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Re: Serializing xsd:decimal, xsd:float, xsd:double

From: Andy Seaborne <andy.seaborne@epimorphics.com>
Date: Tue, 31 Jul 2012 15:52:46 +0100
Message-ID: <5017F13E.8050503@epimorphics.com>
To: public-rdf-dawg-comments@w3.org, David Booth <david@dbooth.org>


On 31/07/12 15:05, David Booth wrote:
> Hi Andy,
>
> On Tue, 2012-07-31 at 09:04 +0100, Andy Seaborne wrote:
>> David,
>>
>> Thank you for your comment on serializing xsd:decimal, xsd:float,
>> xsd:double.
>>
>> XSD defines the operations for these datatypes including rules for
>> precision.  For xsd:decimal, the precision required is:
>>
>> [[ http://www.w3.org/TR/xmlschema11-2/
>> All ·minimally conforming· processors must support decimal values whose
>> absolute value  can be expressed as i / 10k, where i and k are
>> nonnegative integers such  that i < 1016 and k ≤ 16 (i.e., those
>> expressible with sixteen total digits).
>> ]]
>>
>> [[ http://www.w3.org/TR/xmlschema-2/
>> Note:  All ·minimally conforming· processors ·must· support decimal
>> numbers with a minimum of 18 decimal digits
>> ]]
>>
>> SPARQL uses the work of XQuery/XPath Functions and Operators and the
>> requirements for handling these numeric datatypes derive from that body
>> of work.  The SPARQL specification links to each operator required.
>>
>> RDF defines a literal as a lexical form and a datatype.  It does not
>> consider the datatype to modify the behavior of forming the RDF literal.
>
> Should I understand this to mean that when a minimally conforming SPARQL
> server creates a value of type xsd:decimal, then at least 18 decimal
> digits of precision must be retained in *serializing* that value to
> lexical form?  I understand that the computations must be performed with
> at least 18 decimal digits of precision, but serialization is
> (potentially) a different matter.

Serialization can't truncate - it must represent the value and there is 
no flexibility in the serialization step of forming the literal.  If the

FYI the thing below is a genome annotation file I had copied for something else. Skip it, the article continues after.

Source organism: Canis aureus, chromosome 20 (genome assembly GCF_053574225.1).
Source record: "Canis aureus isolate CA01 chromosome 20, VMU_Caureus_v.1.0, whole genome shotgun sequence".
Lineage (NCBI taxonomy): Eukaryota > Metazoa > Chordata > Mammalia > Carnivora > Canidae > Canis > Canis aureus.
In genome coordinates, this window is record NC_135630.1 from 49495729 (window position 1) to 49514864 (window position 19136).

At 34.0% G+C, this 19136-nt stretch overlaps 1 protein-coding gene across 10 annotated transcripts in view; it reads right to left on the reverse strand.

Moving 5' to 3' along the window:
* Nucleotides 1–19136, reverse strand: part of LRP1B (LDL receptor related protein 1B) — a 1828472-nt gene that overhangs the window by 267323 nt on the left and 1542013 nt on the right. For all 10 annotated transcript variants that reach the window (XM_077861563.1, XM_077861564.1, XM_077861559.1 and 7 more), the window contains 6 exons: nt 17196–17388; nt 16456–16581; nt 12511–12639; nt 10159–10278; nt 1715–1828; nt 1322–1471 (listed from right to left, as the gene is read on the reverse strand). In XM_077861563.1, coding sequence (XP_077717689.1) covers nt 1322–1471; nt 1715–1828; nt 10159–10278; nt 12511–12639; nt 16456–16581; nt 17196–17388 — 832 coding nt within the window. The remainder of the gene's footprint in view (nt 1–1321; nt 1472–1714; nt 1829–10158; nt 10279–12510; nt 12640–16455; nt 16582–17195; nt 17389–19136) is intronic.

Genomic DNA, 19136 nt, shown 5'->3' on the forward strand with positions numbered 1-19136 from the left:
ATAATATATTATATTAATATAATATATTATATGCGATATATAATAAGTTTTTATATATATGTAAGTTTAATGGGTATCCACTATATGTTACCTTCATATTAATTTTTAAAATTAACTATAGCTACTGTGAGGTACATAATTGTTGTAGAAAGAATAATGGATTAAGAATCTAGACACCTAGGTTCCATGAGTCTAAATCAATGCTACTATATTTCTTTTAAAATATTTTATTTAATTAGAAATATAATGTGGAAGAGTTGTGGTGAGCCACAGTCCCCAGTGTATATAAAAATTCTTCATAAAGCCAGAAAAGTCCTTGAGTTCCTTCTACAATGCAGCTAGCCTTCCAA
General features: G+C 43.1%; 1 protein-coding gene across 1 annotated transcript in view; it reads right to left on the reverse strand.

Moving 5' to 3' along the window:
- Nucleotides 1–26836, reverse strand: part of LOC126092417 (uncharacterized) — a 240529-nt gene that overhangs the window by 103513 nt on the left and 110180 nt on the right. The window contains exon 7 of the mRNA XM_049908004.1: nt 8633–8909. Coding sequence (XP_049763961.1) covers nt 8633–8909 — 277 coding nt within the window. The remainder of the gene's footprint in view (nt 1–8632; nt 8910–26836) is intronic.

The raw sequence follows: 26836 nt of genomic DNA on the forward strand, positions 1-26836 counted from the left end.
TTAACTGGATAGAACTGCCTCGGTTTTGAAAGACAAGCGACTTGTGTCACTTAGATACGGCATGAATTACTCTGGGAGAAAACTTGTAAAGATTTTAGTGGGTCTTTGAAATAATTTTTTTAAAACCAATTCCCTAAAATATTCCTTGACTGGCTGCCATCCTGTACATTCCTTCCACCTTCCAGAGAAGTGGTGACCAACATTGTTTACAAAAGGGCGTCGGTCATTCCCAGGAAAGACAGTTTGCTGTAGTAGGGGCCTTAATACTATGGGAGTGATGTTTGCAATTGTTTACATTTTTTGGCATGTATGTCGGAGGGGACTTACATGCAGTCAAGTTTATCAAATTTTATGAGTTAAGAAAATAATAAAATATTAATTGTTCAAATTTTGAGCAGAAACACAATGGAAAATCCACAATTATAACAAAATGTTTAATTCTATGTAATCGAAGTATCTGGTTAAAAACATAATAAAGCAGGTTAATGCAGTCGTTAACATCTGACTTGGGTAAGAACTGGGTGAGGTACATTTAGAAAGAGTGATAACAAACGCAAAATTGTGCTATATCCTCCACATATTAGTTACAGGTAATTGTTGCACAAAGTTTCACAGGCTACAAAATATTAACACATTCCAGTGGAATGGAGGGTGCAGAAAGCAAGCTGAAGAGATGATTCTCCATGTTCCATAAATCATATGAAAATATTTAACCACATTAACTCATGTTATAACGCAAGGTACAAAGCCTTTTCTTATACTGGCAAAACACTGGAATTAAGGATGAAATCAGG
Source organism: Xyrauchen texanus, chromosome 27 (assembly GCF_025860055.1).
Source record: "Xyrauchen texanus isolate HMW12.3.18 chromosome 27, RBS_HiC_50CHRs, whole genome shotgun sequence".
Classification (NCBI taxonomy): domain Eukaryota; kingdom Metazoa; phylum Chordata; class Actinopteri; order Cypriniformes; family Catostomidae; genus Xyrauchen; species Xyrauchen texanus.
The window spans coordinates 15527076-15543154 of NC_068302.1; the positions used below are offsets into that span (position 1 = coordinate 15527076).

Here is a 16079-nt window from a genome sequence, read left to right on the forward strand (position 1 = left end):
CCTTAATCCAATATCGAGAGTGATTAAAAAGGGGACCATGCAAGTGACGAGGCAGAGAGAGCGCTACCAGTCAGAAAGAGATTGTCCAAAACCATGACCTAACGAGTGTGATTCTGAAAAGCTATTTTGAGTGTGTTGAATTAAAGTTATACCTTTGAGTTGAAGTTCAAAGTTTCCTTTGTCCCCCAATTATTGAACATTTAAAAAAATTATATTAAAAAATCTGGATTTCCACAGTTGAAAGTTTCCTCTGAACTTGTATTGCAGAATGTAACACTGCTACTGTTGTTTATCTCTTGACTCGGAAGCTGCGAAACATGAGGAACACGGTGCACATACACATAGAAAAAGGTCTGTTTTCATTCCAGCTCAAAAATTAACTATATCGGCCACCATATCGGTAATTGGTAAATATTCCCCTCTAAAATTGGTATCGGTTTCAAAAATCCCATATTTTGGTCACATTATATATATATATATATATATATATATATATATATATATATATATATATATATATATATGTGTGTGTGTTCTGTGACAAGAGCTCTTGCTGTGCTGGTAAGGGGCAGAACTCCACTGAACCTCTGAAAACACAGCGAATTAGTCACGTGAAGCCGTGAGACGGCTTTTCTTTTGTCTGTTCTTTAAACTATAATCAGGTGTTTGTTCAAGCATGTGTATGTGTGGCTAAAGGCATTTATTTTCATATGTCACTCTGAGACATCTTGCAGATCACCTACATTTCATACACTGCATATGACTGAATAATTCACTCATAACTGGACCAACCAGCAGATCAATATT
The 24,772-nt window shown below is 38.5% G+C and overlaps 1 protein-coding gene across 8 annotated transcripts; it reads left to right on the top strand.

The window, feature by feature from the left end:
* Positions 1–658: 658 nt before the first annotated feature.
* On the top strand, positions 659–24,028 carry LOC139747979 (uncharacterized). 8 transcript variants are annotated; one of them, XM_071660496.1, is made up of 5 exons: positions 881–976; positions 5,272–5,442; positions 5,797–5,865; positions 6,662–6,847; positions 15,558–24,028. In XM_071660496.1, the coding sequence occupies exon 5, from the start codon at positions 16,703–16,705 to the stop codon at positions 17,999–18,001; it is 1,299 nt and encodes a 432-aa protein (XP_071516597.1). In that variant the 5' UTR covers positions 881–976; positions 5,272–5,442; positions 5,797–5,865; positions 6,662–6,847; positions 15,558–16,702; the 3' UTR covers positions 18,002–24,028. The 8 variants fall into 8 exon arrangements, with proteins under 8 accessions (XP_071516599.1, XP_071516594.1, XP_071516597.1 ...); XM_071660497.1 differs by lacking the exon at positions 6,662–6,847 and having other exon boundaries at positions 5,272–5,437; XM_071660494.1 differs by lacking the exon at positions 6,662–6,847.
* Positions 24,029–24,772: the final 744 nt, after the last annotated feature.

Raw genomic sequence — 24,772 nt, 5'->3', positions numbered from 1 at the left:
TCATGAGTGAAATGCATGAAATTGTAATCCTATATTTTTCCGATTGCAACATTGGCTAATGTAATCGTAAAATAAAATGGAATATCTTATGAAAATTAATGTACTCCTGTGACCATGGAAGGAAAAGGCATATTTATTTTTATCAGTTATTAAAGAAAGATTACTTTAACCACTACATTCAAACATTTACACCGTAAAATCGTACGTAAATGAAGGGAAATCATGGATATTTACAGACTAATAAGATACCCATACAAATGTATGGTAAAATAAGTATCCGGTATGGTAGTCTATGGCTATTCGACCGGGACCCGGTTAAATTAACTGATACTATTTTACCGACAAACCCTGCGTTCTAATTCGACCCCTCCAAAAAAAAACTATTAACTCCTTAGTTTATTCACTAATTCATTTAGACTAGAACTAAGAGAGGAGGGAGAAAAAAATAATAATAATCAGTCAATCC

calculation says the value is X, then the serialization must represent X.

The serialization represents the value. In some datatypes like 
xsd:decimal, there are multiple ways to write the same value.  It's a 
feature of the datatype, not RDF itself.  xsd:decimal does not record 
precision with trailing zeros.

See http://www.w3.org/TR/xsd-precisionDecimal/ (W3C Working Group Note) 
which is not a required datatype in SPARQL (or even an XSD processor)

	Andy

>
> Thanks,
> David
>
>
>>
>> The working group is not planning to make any changes in this area.
>>
>> I would be grateful if you reply to this message to confirm that the
>> working group has responded to your comment.
>>
>> Yours, on behalf of the SPARQL Working Group,
>>
>> 	Andy
>>
>>
>> On 20/07/12 16:19, David Booth wrote:
>>> It is currently difficult to compare the results of two different SPARQL
>>> servers when xsd:decimal, xsd:float or xsd:double are used, because
>>> there does not seem to be any standard way to control the number of
>>> decimal places that are serialized.  For example, if the decimal
>>> 0.049508196721311475409836 is computed, one server may serialize this as
>>>
>>>     "0.0495081967"^^xsd:decimal
>>>
>>> and another may serialize it as
>>>
>>>     "0.050"^^xsd:decimal
>>>
>>> One might (erroneously) attempt to round both of the serialized values
>>> to one decimal place in order to compare them, but if they have already
>>> been rounded once before serialization (as above) then this won't work,
>>> because 0.050 rounds to 0.1, while 0.0495081967 rounds to 0.0.
>>>
>>> I think the SPARQL standard should provide some "SHOULD" guidance, such
>>> as specifying that a SPARLQ server SHOULD (by default) serialize a
>>> specified number of decimal places (perhaps all available), and MAY
>>> provide a standard means of controlling the number of decimal places
>>> that are serialized.
>>>
>>> If it is too late in the WG process to consider this for SPARQL 1.1 (and
>>> I assume it is) then please add this to the wish list for the next
>>> version.
>>>
>>> Thanks!
>>>
>>
>>
>
Received on Tuesday, 31 July 2012 14:53:20 GMT

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